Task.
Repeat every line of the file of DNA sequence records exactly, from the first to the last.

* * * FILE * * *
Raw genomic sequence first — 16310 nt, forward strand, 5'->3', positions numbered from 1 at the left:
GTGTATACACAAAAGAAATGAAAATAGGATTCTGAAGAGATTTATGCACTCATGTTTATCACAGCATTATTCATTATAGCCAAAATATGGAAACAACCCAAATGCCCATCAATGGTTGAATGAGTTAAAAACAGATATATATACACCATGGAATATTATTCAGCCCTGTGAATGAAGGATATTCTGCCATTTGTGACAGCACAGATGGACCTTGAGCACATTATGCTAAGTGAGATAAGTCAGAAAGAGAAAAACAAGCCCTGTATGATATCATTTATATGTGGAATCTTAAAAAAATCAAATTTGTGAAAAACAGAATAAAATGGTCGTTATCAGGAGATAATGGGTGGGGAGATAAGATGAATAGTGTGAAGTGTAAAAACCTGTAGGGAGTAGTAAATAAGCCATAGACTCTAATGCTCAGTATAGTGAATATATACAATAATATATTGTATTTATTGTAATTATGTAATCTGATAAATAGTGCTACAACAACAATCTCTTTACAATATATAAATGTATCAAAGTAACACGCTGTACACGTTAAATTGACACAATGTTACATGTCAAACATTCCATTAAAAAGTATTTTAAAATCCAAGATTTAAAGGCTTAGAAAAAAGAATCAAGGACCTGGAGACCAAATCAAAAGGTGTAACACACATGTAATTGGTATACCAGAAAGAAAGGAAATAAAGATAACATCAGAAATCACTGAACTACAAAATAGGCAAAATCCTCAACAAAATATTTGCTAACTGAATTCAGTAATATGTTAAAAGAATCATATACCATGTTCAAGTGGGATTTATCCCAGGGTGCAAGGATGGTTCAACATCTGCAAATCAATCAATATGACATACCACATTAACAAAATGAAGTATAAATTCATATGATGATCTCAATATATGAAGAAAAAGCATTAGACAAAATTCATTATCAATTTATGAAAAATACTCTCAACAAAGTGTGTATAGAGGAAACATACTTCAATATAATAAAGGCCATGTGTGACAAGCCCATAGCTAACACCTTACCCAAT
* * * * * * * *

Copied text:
Raw genomic sequence first — 16310 nt, forward strand, 5'->3', positions numbered from 1 at the left:
GTGTATACACAAAAGAAATGAAAATAGGATTCTGAAGAGATTTATGCACTCATGTTTATCACAGCATTATTCATTATAGCCAAAATATGGAAACAACCCAAATGCCCATCAATGGTTGAATGAGTTAAAAACAGATATATATACACCATGGAATATTATTCAGCCCTGTGAATGAAGGATATTCTGCCATTTGTGACAGCACAGATGGACCTTGAGCACATTATGCTAAGTGAGATAAGTCAGAAAGAGAAAAACAAGCCCTGTATGATATCATTTATATGTGGAATCTTAAAAAAATCAAATTTGTGAAAAACAGAATAAAATGGTCGTTATCAGGAGATAATGGGTGGGGAGATAAGATGAATAGTGTGAAGTGTAAAAACCTGTAGGGAGTAGTAAATAAGCCATAGACTCTAATGCTCAGTATAGTGAATATATACAATAATATATTGTATTTATTGTAATTATGTAATCTGATAAATAGTGCTACAACAACAATCTCTTTACAATATATAAATGTATCAAAGTAACACGCTGTACACGTTAAATTGACACAATGTTACATGTCAAACATTCCATTAAAAAGTATTTTAAAATCCAAGATTTAAAGGCTTAGAAAAAAGAATCAAGGACCTGGAGACCAAATCAAAAGGTGTAACACACATGTAATTGGTATACCAGAAAGAAAGGAAATAAAGATAACATCAGAAATCACTGAACTACAAAATAGGCAAAATCCTCAACAAAATATTTGCTAACTGAATTCAGTAATATGTTAAAAGAATCATATACCATGTTCAAGTGGGATTTATCCCAGGGTGCAAGGATGGTTCAACATCTGCAAATCAATCAATATGACATACCACATTAACAAAATGAAGTATAAATTCATATGATGATCTCAATATATGAAGAAAAAGCATTAGACAAAATTCATTATCAATTTATGAAAAATACTCTCAACAAAGTGTGTATAGAGGAAACATACTTCAATATAATAAAGGCCATGTGTGACAAGCCCATAGCTAACACCTTACCCAAT